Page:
Jeter (5-5), Abreu (4 RBI) lift Yankees past Tigers

NEW YORK (AP) -- In the New York Yankees' modern-day Murderers'
Row, one player always stands out: Derek Jeter.

The Yankees captain tied the postseason record for hits, going
5-for-5 with two doubles and a home run to spark New York in its
postseason opener, an 8-4 victory over the Detroit Tigers on
Tuesday night.

"He was great," Yankees owner George Steinbrenner said. "It
was good because it was a tough game."

Bobby Abreu had a two-run double and Jason Giambi hit a two-run
homer in the third as New York's big boppers staked Chien-Ming Wang
to a 5-0 lead. The five-run burst started, however, with something
small -- Johnny Damon's slow roller for a single. Jeter followed
with a double that put Nate Robertson in big trouble six outs into
his postseason debut.

"When the team has a night like this, you're able to relax a
little bit," Jeter said. "But it's a short series. You can't

After the Tigers crawled within two runs, Abreu added a two-run
single in the sixth and Jeter hit his 17th postseason home run, an
eight-inning drive off Jamie Walker that upped his postseason
career average to .315.

Six of New York's RBI came from Abreu and Giambi, surprising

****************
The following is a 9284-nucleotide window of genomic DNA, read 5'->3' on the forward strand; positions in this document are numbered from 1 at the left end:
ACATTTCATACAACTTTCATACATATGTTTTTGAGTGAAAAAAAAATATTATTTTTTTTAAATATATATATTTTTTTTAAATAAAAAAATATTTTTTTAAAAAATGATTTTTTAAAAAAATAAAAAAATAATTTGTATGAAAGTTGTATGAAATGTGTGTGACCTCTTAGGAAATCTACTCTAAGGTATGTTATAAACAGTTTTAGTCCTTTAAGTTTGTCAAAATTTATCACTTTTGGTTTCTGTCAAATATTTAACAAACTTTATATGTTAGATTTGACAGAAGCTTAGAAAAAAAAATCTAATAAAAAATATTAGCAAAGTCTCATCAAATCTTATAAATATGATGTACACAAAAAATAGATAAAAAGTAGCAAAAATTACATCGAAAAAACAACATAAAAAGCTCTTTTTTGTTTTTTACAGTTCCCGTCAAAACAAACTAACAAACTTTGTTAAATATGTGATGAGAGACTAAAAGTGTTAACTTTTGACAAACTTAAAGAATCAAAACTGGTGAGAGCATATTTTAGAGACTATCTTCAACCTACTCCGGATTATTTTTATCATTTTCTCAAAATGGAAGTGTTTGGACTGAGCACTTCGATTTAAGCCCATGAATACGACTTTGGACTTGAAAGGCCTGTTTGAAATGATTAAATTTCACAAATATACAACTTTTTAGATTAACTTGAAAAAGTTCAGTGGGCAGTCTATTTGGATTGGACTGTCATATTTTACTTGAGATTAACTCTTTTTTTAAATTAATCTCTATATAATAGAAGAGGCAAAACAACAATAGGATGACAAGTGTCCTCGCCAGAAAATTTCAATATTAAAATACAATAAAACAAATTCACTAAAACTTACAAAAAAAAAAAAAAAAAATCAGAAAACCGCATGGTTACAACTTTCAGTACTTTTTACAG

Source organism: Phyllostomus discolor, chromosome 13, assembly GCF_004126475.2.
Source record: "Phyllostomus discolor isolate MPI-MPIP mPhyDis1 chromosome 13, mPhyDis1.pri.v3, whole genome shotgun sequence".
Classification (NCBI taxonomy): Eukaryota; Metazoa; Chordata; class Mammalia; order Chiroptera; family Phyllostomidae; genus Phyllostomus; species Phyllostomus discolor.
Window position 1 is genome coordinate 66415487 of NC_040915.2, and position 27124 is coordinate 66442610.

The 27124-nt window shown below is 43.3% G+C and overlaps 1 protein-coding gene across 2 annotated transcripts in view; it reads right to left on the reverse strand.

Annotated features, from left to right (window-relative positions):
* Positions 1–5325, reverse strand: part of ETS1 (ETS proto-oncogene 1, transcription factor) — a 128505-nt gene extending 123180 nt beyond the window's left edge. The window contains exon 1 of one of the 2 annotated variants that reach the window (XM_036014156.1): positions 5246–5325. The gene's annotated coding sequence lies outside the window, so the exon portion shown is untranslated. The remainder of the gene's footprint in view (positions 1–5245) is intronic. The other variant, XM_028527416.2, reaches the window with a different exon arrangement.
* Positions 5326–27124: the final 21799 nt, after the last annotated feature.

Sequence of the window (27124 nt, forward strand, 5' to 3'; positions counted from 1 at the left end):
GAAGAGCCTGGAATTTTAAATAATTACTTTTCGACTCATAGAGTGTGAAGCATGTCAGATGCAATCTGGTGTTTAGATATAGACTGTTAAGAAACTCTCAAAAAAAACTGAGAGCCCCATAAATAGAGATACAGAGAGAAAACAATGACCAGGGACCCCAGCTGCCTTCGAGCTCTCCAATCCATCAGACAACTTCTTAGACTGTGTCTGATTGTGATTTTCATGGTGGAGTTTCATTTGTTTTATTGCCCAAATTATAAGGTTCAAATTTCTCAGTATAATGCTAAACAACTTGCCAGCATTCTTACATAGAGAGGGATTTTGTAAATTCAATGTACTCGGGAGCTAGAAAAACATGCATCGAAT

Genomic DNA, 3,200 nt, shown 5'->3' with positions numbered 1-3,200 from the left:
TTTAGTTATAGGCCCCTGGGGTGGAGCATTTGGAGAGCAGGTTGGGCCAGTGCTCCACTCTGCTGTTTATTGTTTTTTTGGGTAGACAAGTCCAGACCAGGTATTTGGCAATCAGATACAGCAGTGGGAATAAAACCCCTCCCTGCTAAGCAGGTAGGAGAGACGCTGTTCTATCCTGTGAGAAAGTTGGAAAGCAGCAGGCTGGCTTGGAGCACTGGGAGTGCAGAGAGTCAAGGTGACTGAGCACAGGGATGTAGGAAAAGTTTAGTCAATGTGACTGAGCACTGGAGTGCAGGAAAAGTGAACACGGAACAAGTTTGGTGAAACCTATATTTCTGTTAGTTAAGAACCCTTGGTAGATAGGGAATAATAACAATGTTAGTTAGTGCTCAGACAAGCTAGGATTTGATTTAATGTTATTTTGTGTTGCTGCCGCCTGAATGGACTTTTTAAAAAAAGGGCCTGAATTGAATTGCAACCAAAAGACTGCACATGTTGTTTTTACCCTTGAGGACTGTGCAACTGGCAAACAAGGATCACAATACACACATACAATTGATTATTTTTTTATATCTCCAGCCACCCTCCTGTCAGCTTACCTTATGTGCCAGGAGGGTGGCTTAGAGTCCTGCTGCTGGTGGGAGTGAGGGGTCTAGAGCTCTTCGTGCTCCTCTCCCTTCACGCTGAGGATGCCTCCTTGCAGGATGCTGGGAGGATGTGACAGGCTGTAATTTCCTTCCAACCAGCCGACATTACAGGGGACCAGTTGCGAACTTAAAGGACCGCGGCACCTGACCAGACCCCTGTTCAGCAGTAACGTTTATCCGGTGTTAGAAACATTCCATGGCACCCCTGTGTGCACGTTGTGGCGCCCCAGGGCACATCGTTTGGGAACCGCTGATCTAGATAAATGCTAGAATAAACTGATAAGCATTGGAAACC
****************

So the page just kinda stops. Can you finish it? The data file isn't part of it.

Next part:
given that Nate Robertson held lefties to a .181 average during the
regular season, the best among AL pitchers. Giambi was on base four
times, also getting hit by pitches twice and walking.

"We can throw up runs as fast as anyone," said Damon, who had
two of New York's 14 hits.

New York's lineup, now that everyone's healthy, poses a mighty
challenge for opposing pitchers. All nine starters are current or
former All-Stars. Robinson Cano became the first player to ever
start a postseason game batting ninth after finishing among the top
three in his league in batting, according to the Elias Sports

"We just don't have that kind of firepower," Tigers manager
Jim Leyland said.

Alex Rodriguez, the reigning AL MVP, was dropped to sixth in the
order, his lowest slot since Seattle batted him eighth on May 7,